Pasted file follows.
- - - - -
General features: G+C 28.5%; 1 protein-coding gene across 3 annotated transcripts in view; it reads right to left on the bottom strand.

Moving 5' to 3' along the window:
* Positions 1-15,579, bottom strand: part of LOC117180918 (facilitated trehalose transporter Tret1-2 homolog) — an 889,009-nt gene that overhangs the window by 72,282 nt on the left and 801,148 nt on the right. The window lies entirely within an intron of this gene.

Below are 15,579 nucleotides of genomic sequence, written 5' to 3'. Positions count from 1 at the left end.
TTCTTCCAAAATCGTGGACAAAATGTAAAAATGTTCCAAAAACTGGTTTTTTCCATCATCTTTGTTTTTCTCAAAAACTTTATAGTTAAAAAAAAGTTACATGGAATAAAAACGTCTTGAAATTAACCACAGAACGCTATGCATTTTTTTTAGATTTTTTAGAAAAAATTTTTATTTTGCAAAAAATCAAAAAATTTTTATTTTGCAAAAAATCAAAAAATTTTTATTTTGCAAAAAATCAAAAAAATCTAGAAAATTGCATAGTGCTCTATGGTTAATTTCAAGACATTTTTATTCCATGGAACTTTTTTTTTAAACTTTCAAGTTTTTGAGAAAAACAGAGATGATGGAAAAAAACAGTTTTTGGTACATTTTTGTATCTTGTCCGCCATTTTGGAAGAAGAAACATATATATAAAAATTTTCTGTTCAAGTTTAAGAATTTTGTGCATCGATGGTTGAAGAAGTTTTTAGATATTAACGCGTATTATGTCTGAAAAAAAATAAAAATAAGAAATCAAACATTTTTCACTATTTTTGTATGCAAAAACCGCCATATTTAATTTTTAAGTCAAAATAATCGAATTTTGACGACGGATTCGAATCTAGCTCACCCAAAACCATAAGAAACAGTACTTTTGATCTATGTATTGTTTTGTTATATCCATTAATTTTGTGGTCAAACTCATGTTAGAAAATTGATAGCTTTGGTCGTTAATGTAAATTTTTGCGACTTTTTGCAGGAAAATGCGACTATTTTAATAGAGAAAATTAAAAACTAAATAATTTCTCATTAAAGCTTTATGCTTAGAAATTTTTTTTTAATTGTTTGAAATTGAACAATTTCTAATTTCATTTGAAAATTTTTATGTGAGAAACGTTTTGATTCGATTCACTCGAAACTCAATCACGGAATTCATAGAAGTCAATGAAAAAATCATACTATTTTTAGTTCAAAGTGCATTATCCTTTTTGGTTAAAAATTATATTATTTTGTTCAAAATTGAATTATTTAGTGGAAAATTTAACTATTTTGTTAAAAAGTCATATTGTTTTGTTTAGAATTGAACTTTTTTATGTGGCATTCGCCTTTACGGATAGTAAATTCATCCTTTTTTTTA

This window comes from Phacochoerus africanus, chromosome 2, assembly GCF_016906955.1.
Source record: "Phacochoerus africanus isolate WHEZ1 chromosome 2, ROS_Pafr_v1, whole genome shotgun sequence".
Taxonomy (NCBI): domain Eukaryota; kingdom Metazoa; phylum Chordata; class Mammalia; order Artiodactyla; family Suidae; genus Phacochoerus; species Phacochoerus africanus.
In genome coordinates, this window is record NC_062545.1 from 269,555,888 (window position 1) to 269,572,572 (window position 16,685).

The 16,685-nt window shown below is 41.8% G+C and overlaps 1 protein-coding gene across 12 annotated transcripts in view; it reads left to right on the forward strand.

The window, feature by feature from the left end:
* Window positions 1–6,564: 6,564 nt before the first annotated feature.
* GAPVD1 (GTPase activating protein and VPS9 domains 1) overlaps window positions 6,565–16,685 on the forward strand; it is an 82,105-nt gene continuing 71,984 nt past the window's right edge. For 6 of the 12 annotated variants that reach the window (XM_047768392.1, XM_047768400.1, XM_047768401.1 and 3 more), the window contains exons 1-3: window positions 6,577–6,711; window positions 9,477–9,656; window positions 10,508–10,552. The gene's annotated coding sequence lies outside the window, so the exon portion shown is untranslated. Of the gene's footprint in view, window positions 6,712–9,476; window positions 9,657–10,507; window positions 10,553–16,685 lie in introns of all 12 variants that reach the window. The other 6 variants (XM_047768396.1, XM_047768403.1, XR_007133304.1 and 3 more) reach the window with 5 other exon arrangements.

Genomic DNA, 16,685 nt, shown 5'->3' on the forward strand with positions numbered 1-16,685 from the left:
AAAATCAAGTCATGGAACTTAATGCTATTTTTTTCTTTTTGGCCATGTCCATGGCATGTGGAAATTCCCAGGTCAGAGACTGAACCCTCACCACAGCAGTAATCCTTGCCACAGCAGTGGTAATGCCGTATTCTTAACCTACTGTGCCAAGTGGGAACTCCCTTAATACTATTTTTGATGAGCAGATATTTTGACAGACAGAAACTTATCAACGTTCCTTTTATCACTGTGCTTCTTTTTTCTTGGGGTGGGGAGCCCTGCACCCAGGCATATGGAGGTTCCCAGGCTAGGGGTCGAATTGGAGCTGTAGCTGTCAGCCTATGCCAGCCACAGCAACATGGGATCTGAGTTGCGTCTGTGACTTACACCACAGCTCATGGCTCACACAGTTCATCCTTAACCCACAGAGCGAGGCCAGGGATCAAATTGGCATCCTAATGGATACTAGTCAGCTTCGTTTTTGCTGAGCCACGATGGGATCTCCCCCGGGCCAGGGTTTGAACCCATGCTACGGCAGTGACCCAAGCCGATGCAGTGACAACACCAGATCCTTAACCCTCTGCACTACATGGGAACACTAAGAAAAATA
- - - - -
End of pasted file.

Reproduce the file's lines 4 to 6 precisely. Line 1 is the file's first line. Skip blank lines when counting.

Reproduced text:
Below are 15,579 nucleotides of genomic sequence, written 5' to 3'. Positions count from 1 at the left end.
TTCTTCCAAAATCGTGGACAAAATGTAAAAATGTTCCAAAAACTGGTTTTTTCCATCATCTTTGTTTTTCTCAAAAACTTTATAGTTAAAAAAAAGTTACATGGAATAAAAACGTCTTGAAATTAACCACAGAACGCTATGCATTTTTTTTAGATTTTTTAGAAAAAATTTTTATTTTGCAAAAAATCAAAAAATTTTTATTTTGCAAAAAATCAAAAAATTTTTATTTTGCAAAAAATCAAAAAAATCTAGAAAATTGCATAGTGCTCTATGGTTAATTTCAAGACATTTTTATTCCATGGAACTTTTTTTTTAAACTTTCAAGTTTTTGAGAAAAACAGAGATGATGGAAAAAAACAGTTTTTGGTACATTTTTGTATCTTGTCCGCCATTTTGGAAGAAGAAACATATATATAAAAATTTTCTGTTCAAGTTTAAGAATTTTGTGCATCGATGGTTGAAGAAGTTTTTAGATATTAACGCGTATTATGTCTGAAAAAAAATAAAAATAAGAAATCAAACATTTTTCACTATTTTTGTATGCAAAAACCGCCATATTTAATTTTTAAGTCAAAATAATCGAATTTTGACGACGGATTCGAATCTAGCTCACCCAAAACCATAAGAAACAGTACTTTTGATCTATGTATTGTTTTGTTATATCCATTAATTTTGTGGTCAAACTCATGTTAGAAAATTGATAGCTTTGGTCGTTAATGTAAATTTTTGCGACTTTTTGCAGGAAAATGCGACTATTTTAATAGAGAAAATTAAAAACTAAATAATTTCTCATTAAAGCTTTATGCTTAGAAATTTTTTTTTAATTGTTTGAAATTGAACAATTTCTAATTTCATTTGAAAATTTTTATGTGAGAAACGTTTTGATTCGATTCACTCGAAACTCAATCACGGAATTCATAGAAGTCAATGAAAAAATCATACTATTTTTAGTTCAAAGTGCATTATCCTTTTTGGTTAAAAATTATATTATTTTGTTCAAAATTGAATTATTTAGTGGAAAATTTAACTATTTTGTTAAAAAGTCATATTGTTTTGTTTAGAATTGAACTTTTTTATGTGGCATTCGCCTTTACGGATAGTAAATTCATCCTTTTTTTTA

This window comes from Phacochoerus africanus, chromosome 2, assembly GCF_016906955.1.